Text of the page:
Istanbul Shaken Up

Jessica Toale – Education and Communications Manager

Istanbul is a magical place that enchants visitors with its layered cityscape of history, culture and architecture. It is the veritable place where East meets West having been a location of strategic importance for millennia encompassing the Romans to the Ottomans. It also sits just to the northwest of the North Anatolian fault line compounding its often precarious position between East and West.

I visited Istanbul last week, and from its main streets and sturdy historic buildings it looks like an indestructible city. However, it has been heavily hit by seismic activity more than a dozen times in the past 1500 years, and the last earthquake which occurred in 1999 just to the south in the city of Izmit killed 18,000 people, destroyed 15,000 buildings and caused $25bn worth of damage. Since then there has been no significant seismic activity but it is widely acknowledge that the city is well overdue another shock.

The outcome of a future earthquake has been mapped in a study by Dr. Mustafa Erdik of the University of Bogazici in Istanbul. He predicted that if an earthquake were to hit Istanbul of the same severity to that of Izmit then 30,000-40,000 people would be killed and a further 120,000 at minimum would be injured. An earthquake could also have the effect of severely disrupting other infrastructure such as the 30,000 natural gas pipelines that run around the city.

This horrifying outcome is due to the fact that despite its impressive palaces and mosques, the city is marred by haphazardly, poorly, and illegally constructed buildings. The scale of urbanisation in this already 15 million person metropolis poses additional challenges, particularly the incidence of rapid population growth at the fringes of the city, where traffic, crime and jobs vie for importance and funding over measures to implement effective earthquake mitigation measure.  This is further compounded by low levels of specialised construction skill and high levels of bureaucracy on a national and city level.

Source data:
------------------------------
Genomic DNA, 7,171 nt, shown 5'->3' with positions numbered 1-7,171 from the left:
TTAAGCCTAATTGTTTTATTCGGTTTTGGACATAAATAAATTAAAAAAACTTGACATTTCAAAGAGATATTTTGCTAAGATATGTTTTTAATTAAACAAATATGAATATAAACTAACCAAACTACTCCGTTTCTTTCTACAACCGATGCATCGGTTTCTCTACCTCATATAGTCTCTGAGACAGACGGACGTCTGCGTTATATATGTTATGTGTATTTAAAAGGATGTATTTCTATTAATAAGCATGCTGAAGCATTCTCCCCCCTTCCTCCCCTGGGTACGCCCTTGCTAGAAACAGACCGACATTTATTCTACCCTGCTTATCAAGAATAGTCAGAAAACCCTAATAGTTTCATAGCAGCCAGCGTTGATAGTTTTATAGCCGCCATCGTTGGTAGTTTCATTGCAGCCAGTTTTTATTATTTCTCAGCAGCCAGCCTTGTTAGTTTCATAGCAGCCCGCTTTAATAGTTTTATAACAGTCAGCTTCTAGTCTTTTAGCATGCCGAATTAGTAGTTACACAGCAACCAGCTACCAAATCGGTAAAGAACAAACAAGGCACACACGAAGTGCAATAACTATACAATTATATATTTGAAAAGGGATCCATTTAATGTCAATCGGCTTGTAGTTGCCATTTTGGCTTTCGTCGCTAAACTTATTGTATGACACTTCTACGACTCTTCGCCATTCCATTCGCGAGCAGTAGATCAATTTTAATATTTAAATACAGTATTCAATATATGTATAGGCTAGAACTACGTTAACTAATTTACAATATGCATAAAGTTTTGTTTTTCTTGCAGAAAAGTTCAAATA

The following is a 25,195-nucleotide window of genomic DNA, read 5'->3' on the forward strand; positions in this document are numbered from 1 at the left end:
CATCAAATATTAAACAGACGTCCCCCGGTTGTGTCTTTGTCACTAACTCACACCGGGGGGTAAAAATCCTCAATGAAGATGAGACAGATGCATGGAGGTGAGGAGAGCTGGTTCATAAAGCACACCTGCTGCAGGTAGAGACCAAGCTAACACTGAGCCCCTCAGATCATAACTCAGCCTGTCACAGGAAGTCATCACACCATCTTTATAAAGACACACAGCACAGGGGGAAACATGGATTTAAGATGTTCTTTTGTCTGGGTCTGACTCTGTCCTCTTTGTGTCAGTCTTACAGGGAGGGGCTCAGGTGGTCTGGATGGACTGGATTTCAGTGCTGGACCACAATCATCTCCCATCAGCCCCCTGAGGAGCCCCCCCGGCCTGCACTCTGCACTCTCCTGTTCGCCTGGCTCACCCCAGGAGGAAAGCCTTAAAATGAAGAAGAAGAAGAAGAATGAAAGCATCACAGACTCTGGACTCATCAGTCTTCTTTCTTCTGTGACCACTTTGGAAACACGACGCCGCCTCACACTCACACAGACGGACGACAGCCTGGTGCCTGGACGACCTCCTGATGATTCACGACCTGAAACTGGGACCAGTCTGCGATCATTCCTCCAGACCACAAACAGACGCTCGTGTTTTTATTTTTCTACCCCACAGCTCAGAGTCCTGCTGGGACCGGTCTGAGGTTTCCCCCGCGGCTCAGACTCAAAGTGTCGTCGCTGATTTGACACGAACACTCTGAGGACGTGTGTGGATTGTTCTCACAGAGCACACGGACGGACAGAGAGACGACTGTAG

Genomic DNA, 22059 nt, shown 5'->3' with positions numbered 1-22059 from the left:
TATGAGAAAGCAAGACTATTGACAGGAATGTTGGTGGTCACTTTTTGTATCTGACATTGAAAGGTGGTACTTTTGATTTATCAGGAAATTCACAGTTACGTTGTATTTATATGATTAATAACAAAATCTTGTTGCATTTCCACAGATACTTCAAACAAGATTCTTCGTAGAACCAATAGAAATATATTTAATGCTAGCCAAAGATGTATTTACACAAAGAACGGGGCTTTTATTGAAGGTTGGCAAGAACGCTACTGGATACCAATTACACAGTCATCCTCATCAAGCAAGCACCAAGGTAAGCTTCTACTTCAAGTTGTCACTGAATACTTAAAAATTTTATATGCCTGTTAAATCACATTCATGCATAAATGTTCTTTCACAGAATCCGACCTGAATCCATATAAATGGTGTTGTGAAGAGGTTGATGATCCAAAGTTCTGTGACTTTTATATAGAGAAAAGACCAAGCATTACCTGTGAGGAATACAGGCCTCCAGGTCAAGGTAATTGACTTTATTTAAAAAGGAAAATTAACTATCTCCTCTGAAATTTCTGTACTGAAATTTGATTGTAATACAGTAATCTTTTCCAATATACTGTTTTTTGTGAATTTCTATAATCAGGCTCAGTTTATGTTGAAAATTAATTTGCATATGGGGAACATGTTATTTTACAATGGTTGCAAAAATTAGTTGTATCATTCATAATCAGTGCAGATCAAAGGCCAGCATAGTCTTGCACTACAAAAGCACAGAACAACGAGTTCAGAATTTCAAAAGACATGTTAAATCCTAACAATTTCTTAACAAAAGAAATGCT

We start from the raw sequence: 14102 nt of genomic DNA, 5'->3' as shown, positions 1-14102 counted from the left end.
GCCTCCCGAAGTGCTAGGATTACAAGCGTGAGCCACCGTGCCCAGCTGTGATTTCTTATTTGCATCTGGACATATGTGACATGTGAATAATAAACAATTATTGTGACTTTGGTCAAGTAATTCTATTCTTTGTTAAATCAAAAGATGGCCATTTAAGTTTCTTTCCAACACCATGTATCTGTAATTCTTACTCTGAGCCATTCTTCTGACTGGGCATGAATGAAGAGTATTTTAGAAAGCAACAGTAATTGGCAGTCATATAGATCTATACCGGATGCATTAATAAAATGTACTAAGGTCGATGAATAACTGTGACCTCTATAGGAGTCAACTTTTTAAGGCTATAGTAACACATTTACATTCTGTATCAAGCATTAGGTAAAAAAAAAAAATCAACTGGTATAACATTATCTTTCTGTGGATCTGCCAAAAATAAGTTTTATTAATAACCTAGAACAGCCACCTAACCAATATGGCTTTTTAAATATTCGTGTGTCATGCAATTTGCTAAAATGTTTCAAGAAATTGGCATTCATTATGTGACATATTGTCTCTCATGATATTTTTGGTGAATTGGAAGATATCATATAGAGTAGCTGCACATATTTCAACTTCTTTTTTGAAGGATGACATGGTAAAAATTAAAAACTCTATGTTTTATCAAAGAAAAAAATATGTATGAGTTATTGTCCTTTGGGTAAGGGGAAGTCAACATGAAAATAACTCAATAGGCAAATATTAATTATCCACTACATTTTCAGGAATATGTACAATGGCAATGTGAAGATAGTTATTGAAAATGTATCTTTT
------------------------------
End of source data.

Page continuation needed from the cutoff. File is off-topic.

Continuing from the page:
Positively, the Government has implemented some mitigation and preparedness strategies including tighter building codes and mandatory earthquake insurance, and Dr. Erdik and his colleagues drew up an earthquake masterplan for the City. Istanbul has also received loans from the World Bank and European Development Bank for the replacement of schools and other important public buildings. At a grass roots level, NGOs are also providing training in poor areas and providing neighbourhoods with radios, crowbars and first aid kits in case of a hazard event.

Istanbul has survived thus far, but further growth will test the skills and preparedness of government, professionals and communities.  Many experts agree that the best chance of reducing vulnerability within the city is to hope that economic development happens fast enough to enable property owners to replace the worst stock, but until then professionals as well as the government have a responsibility to examine the safety of their buildings and their preparedness to respond.